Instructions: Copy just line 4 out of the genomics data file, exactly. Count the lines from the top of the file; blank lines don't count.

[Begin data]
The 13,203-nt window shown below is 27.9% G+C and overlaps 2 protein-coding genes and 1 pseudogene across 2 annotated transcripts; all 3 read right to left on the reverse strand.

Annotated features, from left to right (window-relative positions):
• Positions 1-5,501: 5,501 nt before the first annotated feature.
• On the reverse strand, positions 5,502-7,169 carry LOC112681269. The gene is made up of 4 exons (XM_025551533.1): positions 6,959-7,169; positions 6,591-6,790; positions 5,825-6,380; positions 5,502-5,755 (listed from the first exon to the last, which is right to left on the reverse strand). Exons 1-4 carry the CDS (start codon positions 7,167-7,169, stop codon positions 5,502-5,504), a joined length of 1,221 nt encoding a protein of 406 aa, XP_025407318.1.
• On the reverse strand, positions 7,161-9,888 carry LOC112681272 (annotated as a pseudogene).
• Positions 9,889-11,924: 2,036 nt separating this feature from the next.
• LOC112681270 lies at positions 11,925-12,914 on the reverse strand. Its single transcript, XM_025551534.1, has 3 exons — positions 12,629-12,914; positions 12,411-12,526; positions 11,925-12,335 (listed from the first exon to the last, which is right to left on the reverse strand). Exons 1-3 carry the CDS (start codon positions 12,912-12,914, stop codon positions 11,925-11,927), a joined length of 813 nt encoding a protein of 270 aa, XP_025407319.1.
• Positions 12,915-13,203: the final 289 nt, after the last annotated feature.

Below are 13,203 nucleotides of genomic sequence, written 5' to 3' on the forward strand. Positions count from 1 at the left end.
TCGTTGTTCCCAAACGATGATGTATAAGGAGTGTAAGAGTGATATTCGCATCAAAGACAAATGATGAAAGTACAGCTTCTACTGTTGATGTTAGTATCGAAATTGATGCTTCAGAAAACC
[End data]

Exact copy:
• On the reverse strand, positions 5,502-7,169 carry LOC112681269. The gene is made up of 4 exons (XM_025551533.1): positions 6,959-7,169; positions 6,591-6,790; positions 5,825-6,380; positions 5,502-5,755 (listed from the first exon to the last, which is right to left on the reverse strand). Exons 1-4 carry the CDS (start codon positions 7,167-7,169, stop codon positions 5,502-5,504), a joined length of 1,221 nt encoding a protein of 406 aa, XP_025407318.1.